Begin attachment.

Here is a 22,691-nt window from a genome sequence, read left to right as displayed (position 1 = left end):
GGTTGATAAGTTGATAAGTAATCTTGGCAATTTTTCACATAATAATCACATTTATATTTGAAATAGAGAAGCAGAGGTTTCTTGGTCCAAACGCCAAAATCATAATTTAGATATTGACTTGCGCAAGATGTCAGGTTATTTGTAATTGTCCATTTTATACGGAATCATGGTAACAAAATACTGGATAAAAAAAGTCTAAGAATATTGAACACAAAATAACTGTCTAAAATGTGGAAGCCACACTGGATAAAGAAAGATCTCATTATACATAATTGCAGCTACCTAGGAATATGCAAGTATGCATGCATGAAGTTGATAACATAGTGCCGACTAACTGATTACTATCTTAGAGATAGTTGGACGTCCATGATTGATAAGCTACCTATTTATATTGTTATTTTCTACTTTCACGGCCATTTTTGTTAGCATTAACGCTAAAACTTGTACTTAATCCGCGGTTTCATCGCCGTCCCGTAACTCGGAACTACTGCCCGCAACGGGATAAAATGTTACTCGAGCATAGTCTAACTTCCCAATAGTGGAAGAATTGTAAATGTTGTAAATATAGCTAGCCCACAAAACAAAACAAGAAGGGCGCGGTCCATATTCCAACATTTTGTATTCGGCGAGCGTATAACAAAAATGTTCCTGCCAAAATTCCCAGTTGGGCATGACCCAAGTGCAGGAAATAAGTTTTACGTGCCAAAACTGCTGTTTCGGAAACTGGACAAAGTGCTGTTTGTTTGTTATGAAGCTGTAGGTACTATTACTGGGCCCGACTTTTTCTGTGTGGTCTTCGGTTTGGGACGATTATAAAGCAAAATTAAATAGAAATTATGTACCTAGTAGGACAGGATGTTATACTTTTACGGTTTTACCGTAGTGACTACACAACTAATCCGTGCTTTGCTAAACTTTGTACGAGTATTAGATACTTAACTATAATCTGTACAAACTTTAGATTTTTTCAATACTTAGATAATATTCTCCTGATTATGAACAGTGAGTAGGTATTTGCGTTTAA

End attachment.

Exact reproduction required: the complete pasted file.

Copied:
Here is a 22,691-nt window from a genome sequence, read left to right as displayed (position 1 = left end):
GGTTGATAAGTTGATAAGTAATCTTGGCAATTTTTCACATAATAATCACATTTATATTTGAAATAGAGAAGCAGAGGTTTCTTGGTCCAAACGCCAAAATCATAATTTAGATATTGACTTGCGCAAGATGTCAGGTTATTTGTAATTGTCCATTTTATACGGAATCATGGTAACAAAATACTGGATAAAAAAAGTCTAAGAATATTGAACACAAAATAACTGTCTAAAATGTGGAAGCCACACTGGATAAAGAAAGATCTCATTATACATAATTGCAGCTACCTAGGAATATGCAAGTATGCATGCATGAAGTTGATAACATAGTGCCGACTAACTGATTACTATCTTAGAGATAGTTGGACGTCCATGATTGATAAGCTACCTATTTATATTGTTATTTTCTACTTTCACGGCCATTTTTGTTAGCATTAACGCTAAAACTTGTACTTAATCCGCGGTTTCATCGCCGTCCCGTAACTCGGAACTACTGCCCGCAACGGGATAAAATGTTACTCGAGCATAGTCTAACTTCCCAATAGTGGAAGAATTGTAAATGTTGTAAATATAGCTAGCCCACAAAACAAAACAAGAAGGGCGCGGTCCATATTCCAACATTTTGTATTCGGCGAGCGTATAACAAAAATGTTCCTGCCAAAATTCCCAGTTGGGCATGACCCAAGTGCAGGAAATAAGTTTTACGTGCCAAAACTGCTGTTTCGGAAACTGGACAAAGTGCTGTTTGTTTGTTATGAAGCTGTAGGTACTATTACTGGGCCCGACTTTTTCTGTGTGGTCTTCGGTTTGGGACGATTATAAAGCAAAATTAAATAGAAATTATGTACCTAGTAGGACAGGATGTTATACTTTTACGGTTTTACCGTAGTGACTACACAACTAATCCGTGCTTTGCTAAACTTTGTACGAGTATTAGATACTTAACTATAATCTGTACAAACTTTAGATTTTTTCAATACTTAGATAATATTCTCCTGATTATGAACAGTGAGTAGGTATTTGCGTTTAA